City of Culture leaves a lasting legacy in the heart of Limerick

Aine Fitzgerald


Aine Fitzgerald

Alan English, editor of the Leader, presenting the Limerick Person of the Month award to members of the Limerick City of Culture team, including arts officer Sheila Deegan and director of Limerick City of Culture 2014 Mike Fitzpatrick, along with Paul Foley, Kathy O'Grady, Patrick Barrett, Helen Creed, Paddy Coleman and Evelyn Noonan. Also included are Ivan Tuohy, general manager of Clarion hotel, and Richard Meade of media agency Southern. Picture: Adrian Butler
ON an overcast morning on September 5 last as he cycled his way through the city, Mike Fitzpatrick was, he admits, filled with trepidation.

ON an overcast morning on September 5 last as he cycled his way through the city, Mike Fitzpatrick was, he admits, filled with trepidation.

Empty streets played havoc with the mind of a City of Culture director on what was make-or-break day for the city’s big year.

“I had dropped off the car and I cycled up there,” recalls Mike of his journey to the Bus Eireann school transport depot on Roxboro Road.

“Just cycling through the empty streets, I thought: ‘Oh no’.

Three days, 19 kilometres and some 230,000 people later, you couldn’t wipe the smile of Mike’s face.

The Granny. She came. She saw. She conquered.

“In terms of this past year - it’s a great honour to receive this. We are really thrilled. It’s lovely to be appreciated,” said Mr Fitzpatrick this Monday on receiving the Limerick Person of the Month award at the Clarion Hotel on behalf of the City of Culture team who each helped in their own unique way to make it a “fantastic year” in Limerick.

While Limerick has long held the title of a sporting city, and quite rightly so, 2014, Mr Fitzpatrick says, put Limerick’s strong sense of culture on the map.

“It has certainly, I think, lead to a lasting perceptual change for Limerick and that’s what’s really exciting. We are looking at our city with a whole new set of lens.”

His biggest joy of the year was seeing the audience reaction – watching their eyes widen at a performance, their lips curl upwards. “You can always create things but until there is an audience in front of it, it doesn’t exist.”

Having moved on from what was a “fraught” beginning to the City of Culture year, the first goosebumps began to form for Mr Fitzpatrick when he walked into the empty Culture Factory – formerly home to Dell in Castletroy, ahead of the staging of Fuerzabruta, the immersive, acrobatic show.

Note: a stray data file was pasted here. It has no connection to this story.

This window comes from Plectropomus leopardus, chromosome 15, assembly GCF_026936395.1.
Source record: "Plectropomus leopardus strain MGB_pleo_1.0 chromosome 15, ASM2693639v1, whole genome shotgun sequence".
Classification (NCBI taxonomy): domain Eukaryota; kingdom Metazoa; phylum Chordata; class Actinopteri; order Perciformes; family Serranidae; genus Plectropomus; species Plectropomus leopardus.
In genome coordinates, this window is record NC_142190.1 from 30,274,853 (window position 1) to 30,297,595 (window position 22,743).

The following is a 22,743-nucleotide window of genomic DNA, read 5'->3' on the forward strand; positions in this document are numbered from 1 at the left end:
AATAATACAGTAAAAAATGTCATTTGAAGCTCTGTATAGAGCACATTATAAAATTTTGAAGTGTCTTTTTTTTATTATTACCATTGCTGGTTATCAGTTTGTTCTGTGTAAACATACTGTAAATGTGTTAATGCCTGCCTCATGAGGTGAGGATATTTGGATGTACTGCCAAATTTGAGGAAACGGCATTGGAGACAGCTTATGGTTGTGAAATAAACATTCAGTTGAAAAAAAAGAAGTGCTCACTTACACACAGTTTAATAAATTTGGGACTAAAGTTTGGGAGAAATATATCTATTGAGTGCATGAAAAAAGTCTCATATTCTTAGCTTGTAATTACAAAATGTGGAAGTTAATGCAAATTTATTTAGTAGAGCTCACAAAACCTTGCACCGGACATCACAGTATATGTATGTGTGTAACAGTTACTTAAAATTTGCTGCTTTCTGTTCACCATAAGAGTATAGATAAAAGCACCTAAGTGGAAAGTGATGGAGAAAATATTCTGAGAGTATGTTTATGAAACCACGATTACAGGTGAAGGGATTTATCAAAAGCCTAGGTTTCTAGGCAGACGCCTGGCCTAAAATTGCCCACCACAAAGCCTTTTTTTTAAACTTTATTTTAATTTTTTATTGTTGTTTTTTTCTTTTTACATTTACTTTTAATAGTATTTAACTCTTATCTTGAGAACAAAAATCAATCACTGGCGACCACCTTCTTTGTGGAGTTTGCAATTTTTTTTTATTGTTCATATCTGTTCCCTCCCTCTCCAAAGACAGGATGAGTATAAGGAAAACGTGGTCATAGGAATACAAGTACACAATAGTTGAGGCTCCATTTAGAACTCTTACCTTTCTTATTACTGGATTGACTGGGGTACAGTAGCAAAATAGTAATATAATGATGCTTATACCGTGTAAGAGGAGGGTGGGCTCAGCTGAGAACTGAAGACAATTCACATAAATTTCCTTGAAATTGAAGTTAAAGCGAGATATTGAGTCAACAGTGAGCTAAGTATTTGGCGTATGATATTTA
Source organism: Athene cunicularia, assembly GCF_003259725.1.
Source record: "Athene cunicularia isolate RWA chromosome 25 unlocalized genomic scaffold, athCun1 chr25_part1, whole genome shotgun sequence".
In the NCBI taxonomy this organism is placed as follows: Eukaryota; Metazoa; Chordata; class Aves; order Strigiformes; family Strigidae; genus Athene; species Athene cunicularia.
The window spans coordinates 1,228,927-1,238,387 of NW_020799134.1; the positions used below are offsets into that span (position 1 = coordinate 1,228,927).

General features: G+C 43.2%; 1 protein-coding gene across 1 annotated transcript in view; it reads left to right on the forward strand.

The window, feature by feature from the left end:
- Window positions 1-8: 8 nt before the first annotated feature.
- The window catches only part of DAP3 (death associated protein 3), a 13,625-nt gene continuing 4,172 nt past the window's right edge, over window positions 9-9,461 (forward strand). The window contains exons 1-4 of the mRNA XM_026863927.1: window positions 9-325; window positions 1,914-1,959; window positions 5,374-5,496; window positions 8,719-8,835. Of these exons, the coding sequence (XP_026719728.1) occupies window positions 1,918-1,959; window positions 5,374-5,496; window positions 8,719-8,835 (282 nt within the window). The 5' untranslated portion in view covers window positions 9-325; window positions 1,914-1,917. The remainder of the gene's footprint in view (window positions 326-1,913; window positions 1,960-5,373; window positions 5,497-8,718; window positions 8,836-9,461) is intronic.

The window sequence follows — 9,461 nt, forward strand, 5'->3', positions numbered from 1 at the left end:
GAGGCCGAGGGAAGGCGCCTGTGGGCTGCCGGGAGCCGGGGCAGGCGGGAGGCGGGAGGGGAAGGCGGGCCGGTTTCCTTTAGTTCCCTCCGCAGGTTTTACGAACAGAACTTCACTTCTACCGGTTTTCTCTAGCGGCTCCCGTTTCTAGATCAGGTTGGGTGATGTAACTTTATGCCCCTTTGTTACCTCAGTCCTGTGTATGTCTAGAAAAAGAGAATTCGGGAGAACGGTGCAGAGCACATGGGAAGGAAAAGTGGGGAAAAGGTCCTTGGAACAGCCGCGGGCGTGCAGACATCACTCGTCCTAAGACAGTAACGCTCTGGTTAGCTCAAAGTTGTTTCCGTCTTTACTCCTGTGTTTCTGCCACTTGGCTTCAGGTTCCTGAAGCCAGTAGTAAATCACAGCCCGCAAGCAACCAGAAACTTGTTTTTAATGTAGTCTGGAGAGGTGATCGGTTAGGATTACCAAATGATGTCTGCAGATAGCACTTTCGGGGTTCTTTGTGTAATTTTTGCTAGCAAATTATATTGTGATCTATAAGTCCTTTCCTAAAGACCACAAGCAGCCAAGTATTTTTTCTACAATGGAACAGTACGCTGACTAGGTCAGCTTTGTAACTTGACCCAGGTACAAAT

“There was a sense that something great was about to happen - we had great media coverage that day but unfortunately Garth Brooks launched as well and all our media coverage was wiped out. What was fantastic was when Fuerzabruta opened, there was such a buzz around.”

Two quieter moments, which were just as significant in terms of satisfaction, came in the form of the The Colleen Bawn standing on the grass outside the Boat House for the first scene of the production, on a beautiful, calm summer’s evening, and “an amazing event” called Chamber Maid.

“It was just a performance in a house in North Circular Road which was exquisite - absolutely exquisite.”

And then of course there was the Granny - all 25 feet of her, turned out in her motherly blue paisley dress, grey hair swept back in an elaborate chignon, her huge expressive eyes drinking in the sea of joyous Limerick people against the city backdrop.

“I was fearful when I saw it in Lille first of all. You just ask, ‘Will the people come’?” recalls Mr Fitzpatrick. “But then you began to see people, then there was a sense of expectation and then she was lifted up off the crane and you could hear the reaction from the people, it was like: ‘Yes, we’re on!’”

His favourite memory of the endearing granny is from near the Hunt Museum when the bespectacled old dear told a story to the masses.

“The moment for me was when the lead security man walked up and lifted his arms like this,” says Mr Fitzpatrick stretching out his arms, “and the crowd just separated. It was the most amazing moment. The sea of people up Patrick Street. It was such a beautiful day.

“It was just a lovely, really special moment.”

Reflecting on the year, Mr Fitzpatrick describes it as “fantastic” not just for all the cultural groups in Limerick but also for the whole population of the city, county and hinterland.

“So many people have come up to us over the last couple of months in particular and talked about their highlight of the year,” he says.

While it may have been a frenetic year it was also full of fun.

“What was fantastic about the team was we could count on every member. They attended hundreds and hundreds of events - evenings or weekends, it didn’t matter.

“They were phenomenal. Some of the team had no experience working in the cultural sphere before but, my God, they took to it like ducks to water.”